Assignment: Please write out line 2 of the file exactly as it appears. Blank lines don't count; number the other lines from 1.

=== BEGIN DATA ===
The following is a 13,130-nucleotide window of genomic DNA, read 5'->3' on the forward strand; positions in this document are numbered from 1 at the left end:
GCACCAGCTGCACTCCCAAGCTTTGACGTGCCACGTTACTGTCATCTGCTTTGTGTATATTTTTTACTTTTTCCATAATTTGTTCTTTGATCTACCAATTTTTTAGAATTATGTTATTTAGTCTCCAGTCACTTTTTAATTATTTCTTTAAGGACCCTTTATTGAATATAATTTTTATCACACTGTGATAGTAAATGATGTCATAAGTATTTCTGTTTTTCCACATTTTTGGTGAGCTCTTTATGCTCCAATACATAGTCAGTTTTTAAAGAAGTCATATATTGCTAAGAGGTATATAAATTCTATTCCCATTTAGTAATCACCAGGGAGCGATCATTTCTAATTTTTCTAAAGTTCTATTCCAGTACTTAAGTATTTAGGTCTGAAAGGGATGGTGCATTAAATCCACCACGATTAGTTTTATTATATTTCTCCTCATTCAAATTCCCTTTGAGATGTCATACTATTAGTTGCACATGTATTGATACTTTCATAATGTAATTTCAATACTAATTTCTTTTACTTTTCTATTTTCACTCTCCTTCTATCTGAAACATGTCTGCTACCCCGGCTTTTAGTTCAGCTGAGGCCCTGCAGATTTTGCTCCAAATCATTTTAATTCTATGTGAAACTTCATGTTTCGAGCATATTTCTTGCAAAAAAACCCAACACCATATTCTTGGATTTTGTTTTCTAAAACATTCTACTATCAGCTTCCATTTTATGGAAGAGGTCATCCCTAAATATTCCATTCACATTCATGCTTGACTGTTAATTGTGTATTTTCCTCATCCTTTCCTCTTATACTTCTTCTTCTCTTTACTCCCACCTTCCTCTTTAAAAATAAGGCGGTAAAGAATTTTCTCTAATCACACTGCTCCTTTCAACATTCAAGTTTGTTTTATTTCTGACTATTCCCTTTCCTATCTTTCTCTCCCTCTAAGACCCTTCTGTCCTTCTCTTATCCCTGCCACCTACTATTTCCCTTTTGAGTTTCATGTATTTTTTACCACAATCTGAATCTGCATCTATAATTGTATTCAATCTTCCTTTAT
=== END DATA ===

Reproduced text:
GCACCAGCTGCACTCCCAAGCTTTGACGTGCCACGTTACTGTCATCTGCTTTGTGTATATTTTTTACTTTTTCCATAATTTGTTCTTTGATCTACCAATTTTTTAGAATTATGTTATTTAGTCTCCAGTCACTTTTTAATTATTTCTTTAAGGACCCTTTATTGAATATAATTTTTATCACACTGTGATAGTAAATGATGTCATAAGTATTTCTGTTTTTCCACATTTTTGGTGAGCTCTTTATGCTCCAATACATAGTCAGTTTTTAAAGAAGTCATATATTGCTAAGAGGTATATAAATTCTATTCCCATTTAGTAATCACCAGGGAGCGATCATTTCTAATTTTTCTAAAGTTCTATTCCAGTACTTAAGTATTTAGGTCTGAAAGGGATGGTGCATTAAATCCACCACGATTAGTTTTATTATATTTCTCCTCATTCAAATTCCCTTTGAGATGTCATACTATTAGTTGCACATGTATTGATACTTTCATAATGTAATTTCAATACTAATTTCTTTTACTTTTCTATTTTCACTCTCCTTCTATCTGAAACATGTCTGCTACCCCGGCTTTTAGTTCAGCTGAGGCCCTGCAGATTTTGCTCCAAATCATTTTAATTCTATGTGAAACTTCATGTTTCGAGCATATTTCTTGCAAAAAAACCCAACACCATATTCTTGGATTTTGTTTTCTAAAACATTCTACTATCAGCTTCCATTTTATGGAAGAGGTCATCCCTAAATATTCCATTCACATTCATGCTTGACTGTTAATTGTGTATTTTCCTCATCCTTTCCTCTTATACTTCTTCTTCTCTTTACTCCCACCTTCCTCTTTAAAAATAAGGCGGTAAAGAATTTTCTCTAATCACACTGCTCCTTTCAACATTCAAGTTTGTTTTATTTCTGACTATTCCCTTTCCTATCTTTCTCTCCCTCTAAGACCCTTCTGTCCTTCTCTTATCCCTGCCACCTACTATTTCCCTTTTGAGTTTCATGTATTTTTTACCACAATCTGAATCTGCATCTATAATTGTATTCAATCTTCCTTTAT